Should I quit my job for before signing contract with another employer?
Rule of Thumb: Do not quit unless you have a written and signed agreement for the next employment.
Any verbal discussion / assurance is not good enough to be held as true. There is no legal credibility of any verbal commitment made by any individual (whether in a personal capacity ...
It's important to fill in the pronoun 'they' in your sentence:
...with "laws" stating they cannot fill a job in a location
different than what was listed in the job posting. Is this at all
Once you fill in the pronoun:
with "laws" stating the recruiting company cannot fill a job in a
location different than what was listed in the job ...
Likely, an external recruiter isn't allowed to fill position in other locations because of the way the contract between the employer and the recruitment agency works. This isn't illegal, but not everyone understands that breaking a contract isn't necessarily a crime and is a civil matter.
If they're an internal recruiter, it may just be against their ...
Am I acting within my rights?
Partially, I believe you're using company resources (email) to organise a meeting outside of the company to discuss company issues crosses a line. That's not to say you're not free to meet with whom ever you please outside of work for whatever purpose but if you organised it from company email (to or from) then IMHO that's not ...
The best action a disgruntled employee who can secure another employment can do is to leave. This is not the only the best choice for the employee, but also the best way said an employee can cause pain to the business.
After you leave, you find better work, and then you are in a position to help your former co-workers move to the better company with you (...
I am young, unattached, dependent-less and work in a rapidly growing field. I have no concerns about job security
If this is true, then your best course of action is to look for a new company to work for where HR and management will actually listen to feedback from their employees and that their employees do not feel that "nothing would happen" if they ...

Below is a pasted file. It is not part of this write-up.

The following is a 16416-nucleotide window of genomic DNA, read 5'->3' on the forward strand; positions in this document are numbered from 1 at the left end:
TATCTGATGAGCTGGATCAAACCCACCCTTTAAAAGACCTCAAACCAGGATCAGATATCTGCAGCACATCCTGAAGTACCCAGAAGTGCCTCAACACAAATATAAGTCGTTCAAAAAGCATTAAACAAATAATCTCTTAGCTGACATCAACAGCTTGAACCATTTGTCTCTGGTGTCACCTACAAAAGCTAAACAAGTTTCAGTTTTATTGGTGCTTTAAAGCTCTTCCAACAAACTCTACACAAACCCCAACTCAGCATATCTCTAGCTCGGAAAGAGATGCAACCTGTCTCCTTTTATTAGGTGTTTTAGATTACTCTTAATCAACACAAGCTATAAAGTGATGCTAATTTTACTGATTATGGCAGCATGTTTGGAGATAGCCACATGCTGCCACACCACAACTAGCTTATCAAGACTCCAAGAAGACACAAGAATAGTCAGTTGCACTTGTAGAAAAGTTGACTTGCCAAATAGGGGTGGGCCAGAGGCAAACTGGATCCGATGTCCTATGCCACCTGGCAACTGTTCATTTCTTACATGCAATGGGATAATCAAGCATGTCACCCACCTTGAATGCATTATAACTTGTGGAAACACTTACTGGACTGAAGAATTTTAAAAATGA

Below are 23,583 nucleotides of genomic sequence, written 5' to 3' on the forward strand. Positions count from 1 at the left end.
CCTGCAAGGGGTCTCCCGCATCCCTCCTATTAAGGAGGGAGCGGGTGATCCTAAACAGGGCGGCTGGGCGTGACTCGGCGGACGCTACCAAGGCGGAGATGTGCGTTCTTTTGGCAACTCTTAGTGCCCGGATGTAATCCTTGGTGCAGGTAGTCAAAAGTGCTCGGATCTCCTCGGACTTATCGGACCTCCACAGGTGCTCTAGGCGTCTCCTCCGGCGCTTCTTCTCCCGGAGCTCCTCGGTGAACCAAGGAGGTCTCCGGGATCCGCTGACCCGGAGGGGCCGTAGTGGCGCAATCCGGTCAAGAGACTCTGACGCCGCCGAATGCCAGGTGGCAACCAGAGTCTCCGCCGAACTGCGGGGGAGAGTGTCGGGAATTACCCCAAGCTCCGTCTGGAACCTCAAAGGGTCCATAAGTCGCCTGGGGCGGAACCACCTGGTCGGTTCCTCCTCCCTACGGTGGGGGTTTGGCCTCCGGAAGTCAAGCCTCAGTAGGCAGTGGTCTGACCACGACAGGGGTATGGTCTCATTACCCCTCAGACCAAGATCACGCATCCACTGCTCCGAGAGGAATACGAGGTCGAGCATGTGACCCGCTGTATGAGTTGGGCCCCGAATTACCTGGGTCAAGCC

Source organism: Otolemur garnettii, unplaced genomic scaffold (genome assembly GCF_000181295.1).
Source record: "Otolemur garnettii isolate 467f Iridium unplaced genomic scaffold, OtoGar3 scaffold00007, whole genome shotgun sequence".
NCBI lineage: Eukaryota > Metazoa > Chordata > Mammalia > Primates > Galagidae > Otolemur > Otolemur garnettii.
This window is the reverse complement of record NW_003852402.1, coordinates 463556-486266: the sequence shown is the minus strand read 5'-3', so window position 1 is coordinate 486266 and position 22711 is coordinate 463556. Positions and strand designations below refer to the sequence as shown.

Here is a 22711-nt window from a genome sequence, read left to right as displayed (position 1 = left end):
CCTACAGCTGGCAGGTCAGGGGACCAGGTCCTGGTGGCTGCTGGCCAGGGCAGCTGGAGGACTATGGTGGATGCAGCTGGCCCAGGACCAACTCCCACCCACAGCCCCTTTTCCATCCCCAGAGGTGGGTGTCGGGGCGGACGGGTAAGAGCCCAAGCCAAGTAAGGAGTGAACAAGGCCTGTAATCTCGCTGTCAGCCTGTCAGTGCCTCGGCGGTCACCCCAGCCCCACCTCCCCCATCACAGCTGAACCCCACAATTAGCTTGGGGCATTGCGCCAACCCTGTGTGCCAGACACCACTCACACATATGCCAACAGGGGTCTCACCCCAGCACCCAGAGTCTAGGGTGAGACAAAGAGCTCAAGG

This is a breach of privacy accidentally initiated by the HR of the company, which could be considered a red flag. It's none of your concern why that person was hired. I propose raising the issue to HR and ask for correct/updated information.
Further digging from you would make you an accomplice of the breach. Do not do this.
Your last question was,
Or in other words, how can I acquire more information on this position without leaving a bad impression and hurting my chances?
To me, this is a much more answerable (and valuable) question than the one you started out with. You need to determine what your criteria are for the ideal next job, and then devise questions you can ask ...
You were sent information in error. Do not mention it ever again.
You can ask why the position is open, but not about other specific candidates who were rejected as answering could potentially expose the company to liability.
The hiring process is a strange thing. The things that can knock you out of the box can be anything from a weak handshake to ...
What am I liable for if I send a letter rescinding an employment contract i signed?
Succinctly, you are liable for whatever the contract stipulates in case of resignation; within the limitations of the law if your culture has laws to limit these demands.
Some cultures (e.g. mine) disallow any notice period that is longer than the time having been employed. ...